Landlords join home-buyer rush to beat stamp duty holiday deadline


Around one in six (15%) house sales agreed in November went to landlords – the highest proportion since December 2016, according to an index.

More than half (51%) of these purchases were made in cash, according to property services company Hamptons, which compiled the report using data from letting agent the Countrywide Group.

The average landlord who fails to complete their purchase by the stamp duty holiday deadline on March 31 2021 will see their stamp duty bill rise from £5,400 to £6,500, Hamptons estimates.

It said regionally the rush has been concentrated in the Midlands and northern England.

More than a fifth (22%) of homes sold in the West Midlands in November were bought by an investor, followed by 18% in both the North East and North West.

At local authority level, Blackpool claimed the top spot, with 70% of sales agreed in November going to an investor, Hamptons said.

Stamp duty applies in England and Northern Ireland but similar property tax holidays are in place in Scotland and Wales. Hampton’s index covers Britain.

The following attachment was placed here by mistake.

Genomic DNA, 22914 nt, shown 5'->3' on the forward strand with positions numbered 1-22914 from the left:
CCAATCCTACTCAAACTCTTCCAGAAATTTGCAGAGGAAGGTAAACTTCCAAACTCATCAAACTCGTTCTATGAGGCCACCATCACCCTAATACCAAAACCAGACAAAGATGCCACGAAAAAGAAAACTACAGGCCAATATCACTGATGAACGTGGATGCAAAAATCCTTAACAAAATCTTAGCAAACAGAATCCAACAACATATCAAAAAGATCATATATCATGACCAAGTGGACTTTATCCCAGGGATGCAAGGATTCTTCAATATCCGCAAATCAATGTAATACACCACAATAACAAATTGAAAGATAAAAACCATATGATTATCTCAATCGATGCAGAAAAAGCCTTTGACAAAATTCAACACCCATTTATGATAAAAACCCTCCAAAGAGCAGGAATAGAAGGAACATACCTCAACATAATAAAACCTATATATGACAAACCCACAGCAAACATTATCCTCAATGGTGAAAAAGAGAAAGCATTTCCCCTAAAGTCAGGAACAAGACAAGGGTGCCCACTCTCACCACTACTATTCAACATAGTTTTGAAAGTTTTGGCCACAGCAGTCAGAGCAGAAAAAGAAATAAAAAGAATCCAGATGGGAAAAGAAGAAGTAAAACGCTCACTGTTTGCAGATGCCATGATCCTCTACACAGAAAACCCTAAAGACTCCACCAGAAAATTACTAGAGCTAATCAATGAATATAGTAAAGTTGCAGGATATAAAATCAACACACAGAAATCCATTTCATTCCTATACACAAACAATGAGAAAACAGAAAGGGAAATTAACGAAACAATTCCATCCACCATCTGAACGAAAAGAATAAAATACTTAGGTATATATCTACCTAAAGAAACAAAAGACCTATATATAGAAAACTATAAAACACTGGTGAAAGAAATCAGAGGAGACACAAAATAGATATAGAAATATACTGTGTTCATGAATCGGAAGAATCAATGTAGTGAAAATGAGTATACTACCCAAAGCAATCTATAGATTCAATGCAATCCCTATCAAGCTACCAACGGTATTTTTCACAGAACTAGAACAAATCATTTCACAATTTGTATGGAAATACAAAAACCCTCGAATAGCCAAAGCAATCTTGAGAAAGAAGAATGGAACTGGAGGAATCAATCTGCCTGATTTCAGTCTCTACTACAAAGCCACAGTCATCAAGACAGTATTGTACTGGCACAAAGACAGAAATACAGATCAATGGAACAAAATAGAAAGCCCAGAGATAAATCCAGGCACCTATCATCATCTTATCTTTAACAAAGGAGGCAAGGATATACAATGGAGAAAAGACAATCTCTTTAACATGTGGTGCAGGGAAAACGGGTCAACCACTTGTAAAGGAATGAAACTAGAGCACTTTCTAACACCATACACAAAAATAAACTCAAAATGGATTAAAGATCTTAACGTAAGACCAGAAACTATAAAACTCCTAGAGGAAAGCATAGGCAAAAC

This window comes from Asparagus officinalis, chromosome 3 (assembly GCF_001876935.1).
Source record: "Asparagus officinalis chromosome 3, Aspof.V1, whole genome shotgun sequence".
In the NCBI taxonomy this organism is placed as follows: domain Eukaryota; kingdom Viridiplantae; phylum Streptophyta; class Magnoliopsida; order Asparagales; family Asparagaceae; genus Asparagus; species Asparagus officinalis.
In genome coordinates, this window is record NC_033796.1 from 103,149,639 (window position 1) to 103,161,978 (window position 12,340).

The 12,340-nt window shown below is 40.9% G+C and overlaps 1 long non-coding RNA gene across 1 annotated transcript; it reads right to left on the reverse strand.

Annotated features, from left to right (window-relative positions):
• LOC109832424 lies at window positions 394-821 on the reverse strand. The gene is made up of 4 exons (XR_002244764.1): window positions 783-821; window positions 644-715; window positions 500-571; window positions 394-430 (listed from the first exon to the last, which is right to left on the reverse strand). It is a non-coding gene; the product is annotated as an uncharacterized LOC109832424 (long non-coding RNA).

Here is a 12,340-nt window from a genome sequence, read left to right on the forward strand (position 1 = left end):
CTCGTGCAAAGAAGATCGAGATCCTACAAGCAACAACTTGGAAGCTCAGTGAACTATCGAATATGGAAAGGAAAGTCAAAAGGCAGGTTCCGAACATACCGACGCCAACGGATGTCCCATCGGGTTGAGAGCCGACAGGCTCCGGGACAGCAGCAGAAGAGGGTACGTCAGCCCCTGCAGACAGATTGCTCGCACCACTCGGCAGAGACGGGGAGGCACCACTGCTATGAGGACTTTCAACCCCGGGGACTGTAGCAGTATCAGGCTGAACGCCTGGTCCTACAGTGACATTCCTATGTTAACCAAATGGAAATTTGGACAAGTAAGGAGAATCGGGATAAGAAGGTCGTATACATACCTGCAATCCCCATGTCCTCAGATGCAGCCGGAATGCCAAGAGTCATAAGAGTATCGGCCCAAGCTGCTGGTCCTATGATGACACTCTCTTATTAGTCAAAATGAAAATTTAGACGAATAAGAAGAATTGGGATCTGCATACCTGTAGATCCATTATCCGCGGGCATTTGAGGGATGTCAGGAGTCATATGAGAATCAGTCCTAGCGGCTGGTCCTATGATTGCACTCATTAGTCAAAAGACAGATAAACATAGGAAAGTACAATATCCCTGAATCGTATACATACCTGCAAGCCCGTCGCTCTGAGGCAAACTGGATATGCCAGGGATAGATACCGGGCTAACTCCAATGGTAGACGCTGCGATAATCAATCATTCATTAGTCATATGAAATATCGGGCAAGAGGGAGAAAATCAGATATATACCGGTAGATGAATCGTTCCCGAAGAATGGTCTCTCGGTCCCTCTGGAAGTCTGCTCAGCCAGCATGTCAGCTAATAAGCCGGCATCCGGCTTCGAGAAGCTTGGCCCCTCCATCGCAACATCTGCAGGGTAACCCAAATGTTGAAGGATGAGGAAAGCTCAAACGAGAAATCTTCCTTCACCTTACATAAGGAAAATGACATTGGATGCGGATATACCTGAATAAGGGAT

Aneisha Beveridge, head of research at Hamptons, said: “Just like in the months leading up to the introduction of the 3% second home surcharge back in 2016, landlords have rushed to take advantage of reduced stamp duty bills.

“But the difference between today and 2016 is that the stamp duty cliff edge is around five times smaller, meaning the financial impact of missing the deadline is reduced.

“With over half of investor purchases made in cash during November, those taking advantage of the holiday are disproportionately larger investors expanding portfolios rather than new investors starting out.

“And with landlords also making up a rising proportion of sellers, in many cases larger landlords are buying homes from smaller landlords.”

– Here are the proportions of homes bought by investors in November, according to Hamptons:

West Midlands, 22%

North East, 18%

North West, 18%

East Midlands, 17%

Yorkshire and the Humber, 16%

London, 15%

Scotland, 14%

South West, 13%

East of England, 10%

South East, 10%

Wales, 9%